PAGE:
Story Pod: the Open Story Library in Toronto

Designed by Architecture studio AKB, as its name suggested, “Story Pod” is a pod for stories. Located near Main Street in the town of Newmarket, the compact construction serves its purpose as a book exchange where visitors can take a book, leave a book, or lounge on the built-in seating for a relaxing reading session. The artistically designed structure is mainly made with a series of vertical slats. When the slats are closer together, they look like an opaque wall. But when it is open, it becomes a little heaven for book lover. To invite readers into the space, Story Pod’s doors pivot open in the morning to mimic the covers of a book. Once nighttime falls and the doors are locked to protect the books, energy efficient LED lights (which are powered by the roof’s solar panels) make the structure look like a lantern. Such a cool idea, and I hope there is one besides my home.

Story Pod: the Open Story Library in Toronto
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Super Realistic Wooden Food Sculpture

How would you feel if you find some food look like real but actually made of wood when you are quite hungry. That is pretty much how I feel when I saw Seiji Kawasaki’s wooden food. The Japanese wood carving artist creates some ultra-realistic looking food made out of wood, such as shrimp, fish, potato chips, croissants, toast and chocolate. Of course, only carving can’t make food sculpture look like below. The other reason of why those wooden food are so realistic is because of Kawasaki’s painting skill. He took quite time to paint his wood work with such details and make them looks like real food.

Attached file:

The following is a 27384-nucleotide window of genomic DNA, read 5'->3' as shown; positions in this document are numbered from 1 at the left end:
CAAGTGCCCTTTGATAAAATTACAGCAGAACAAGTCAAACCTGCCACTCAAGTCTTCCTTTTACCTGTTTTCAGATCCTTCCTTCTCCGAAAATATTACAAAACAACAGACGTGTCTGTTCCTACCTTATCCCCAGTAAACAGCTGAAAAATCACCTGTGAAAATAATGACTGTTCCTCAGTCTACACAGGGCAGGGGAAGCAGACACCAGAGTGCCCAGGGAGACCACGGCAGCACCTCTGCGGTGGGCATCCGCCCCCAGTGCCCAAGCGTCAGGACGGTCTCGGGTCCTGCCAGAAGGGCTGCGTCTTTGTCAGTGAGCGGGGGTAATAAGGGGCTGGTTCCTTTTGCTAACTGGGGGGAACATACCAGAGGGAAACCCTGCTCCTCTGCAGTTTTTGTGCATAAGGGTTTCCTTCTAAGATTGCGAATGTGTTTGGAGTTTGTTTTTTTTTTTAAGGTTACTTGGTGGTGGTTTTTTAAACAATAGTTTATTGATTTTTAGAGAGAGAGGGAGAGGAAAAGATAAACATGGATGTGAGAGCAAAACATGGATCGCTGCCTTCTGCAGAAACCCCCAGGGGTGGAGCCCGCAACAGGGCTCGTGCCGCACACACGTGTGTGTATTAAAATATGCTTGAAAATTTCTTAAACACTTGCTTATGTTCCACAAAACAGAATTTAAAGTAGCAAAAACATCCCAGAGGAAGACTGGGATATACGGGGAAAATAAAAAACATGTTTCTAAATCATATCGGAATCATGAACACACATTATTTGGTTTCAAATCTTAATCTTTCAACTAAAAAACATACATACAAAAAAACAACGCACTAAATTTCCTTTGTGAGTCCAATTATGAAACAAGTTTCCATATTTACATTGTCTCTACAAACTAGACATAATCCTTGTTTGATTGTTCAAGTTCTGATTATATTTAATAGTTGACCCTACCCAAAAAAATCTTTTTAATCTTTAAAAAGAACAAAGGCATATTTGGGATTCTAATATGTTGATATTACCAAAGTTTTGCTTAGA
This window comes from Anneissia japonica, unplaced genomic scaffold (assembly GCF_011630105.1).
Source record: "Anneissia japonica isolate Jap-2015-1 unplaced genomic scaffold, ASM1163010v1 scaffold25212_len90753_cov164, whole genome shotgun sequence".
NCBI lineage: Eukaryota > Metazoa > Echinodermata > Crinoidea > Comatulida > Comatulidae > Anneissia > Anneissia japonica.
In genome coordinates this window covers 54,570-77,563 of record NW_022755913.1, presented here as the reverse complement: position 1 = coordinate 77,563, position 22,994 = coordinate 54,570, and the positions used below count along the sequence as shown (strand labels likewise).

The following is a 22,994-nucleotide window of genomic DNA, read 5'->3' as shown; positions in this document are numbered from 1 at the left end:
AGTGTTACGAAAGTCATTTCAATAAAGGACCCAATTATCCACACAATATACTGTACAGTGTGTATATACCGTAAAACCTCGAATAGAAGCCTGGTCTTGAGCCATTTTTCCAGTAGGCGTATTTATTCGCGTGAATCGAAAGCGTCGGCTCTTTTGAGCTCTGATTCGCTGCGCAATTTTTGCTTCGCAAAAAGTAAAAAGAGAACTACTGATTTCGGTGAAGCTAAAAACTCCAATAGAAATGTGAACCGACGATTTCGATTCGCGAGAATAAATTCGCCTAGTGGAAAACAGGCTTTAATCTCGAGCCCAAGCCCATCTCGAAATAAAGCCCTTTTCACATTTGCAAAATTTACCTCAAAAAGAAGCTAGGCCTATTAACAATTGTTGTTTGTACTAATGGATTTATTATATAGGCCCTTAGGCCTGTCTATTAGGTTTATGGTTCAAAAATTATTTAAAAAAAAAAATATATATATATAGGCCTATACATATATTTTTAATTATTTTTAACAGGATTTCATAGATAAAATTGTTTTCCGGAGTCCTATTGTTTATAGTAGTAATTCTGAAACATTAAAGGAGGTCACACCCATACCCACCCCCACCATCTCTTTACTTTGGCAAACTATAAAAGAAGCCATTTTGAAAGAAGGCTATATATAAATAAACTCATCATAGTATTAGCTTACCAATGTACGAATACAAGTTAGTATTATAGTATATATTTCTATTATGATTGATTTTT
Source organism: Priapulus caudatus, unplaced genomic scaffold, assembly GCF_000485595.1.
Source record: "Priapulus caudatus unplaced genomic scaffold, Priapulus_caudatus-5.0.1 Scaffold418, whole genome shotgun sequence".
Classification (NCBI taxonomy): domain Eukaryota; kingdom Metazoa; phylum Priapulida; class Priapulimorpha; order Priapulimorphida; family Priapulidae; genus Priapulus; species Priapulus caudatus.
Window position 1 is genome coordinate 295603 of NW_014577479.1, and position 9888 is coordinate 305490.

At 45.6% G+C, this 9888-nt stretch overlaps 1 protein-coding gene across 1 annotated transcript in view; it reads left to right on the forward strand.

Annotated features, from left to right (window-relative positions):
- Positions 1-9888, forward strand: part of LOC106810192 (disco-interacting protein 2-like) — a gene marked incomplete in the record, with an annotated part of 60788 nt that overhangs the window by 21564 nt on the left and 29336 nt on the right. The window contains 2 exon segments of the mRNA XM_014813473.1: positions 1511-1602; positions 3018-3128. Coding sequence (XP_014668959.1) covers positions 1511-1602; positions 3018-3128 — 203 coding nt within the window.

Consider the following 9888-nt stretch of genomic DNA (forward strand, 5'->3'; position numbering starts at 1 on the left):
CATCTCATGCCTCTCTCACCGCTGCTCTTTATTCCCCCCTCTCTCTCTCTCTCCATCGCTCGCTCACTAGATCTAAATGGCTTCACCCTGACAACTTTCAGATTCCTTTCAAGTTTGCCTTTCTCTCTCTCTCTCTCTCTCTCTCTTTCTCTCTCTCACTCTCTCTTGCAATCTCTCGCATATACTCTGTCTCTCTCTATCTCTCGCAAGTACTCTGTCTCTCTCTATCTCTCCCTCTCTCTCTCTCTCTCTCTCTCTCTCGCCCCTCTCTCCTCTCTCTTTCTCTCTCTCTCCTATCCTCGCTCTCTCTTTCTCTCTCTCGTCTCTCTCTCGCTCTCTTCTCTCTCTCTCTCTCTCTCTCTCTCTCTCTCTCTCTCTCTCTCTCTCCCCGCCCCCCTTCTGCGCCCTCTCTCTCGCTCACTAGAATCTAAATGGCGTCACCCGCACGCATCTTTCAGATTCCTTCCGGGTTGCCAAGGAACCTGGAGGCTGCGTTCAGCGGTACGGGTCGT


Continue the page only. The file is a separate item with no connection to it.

Super Realistic Wooden Food Sculpture
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Would You Become Something You Eat Most? Elysia chlorotica, The First Animal-Plant Hybrid Creator

Would You Become Something You Eat Most? It sounds like a silly question, but apparently, the brilliant emerald green sea slug, Elysia chlorotica, manages to do that. Although this green little guy does have a lot in common with the green leaves, they are totally different from their nature. And according to some scientist, “There is no way on earth that genes from an alga should work inside an animal cell.” But in fact, it seems like the green sea slug has hijacked enough plant genes to become the first animal who is able to produce chlorophyll just like a plant – rely on sunshine for its nutrition. It still a complete mystery how it manages to do that, but it won’t stop making this little emerald animal a super star – who is known as the only example of functional gene transfer from one multi-cellular species to another. Such an amazing world!

Would You Become Something You Eat Most? Elysia chlorotica, The First Animal-Plant Hybrid Creator
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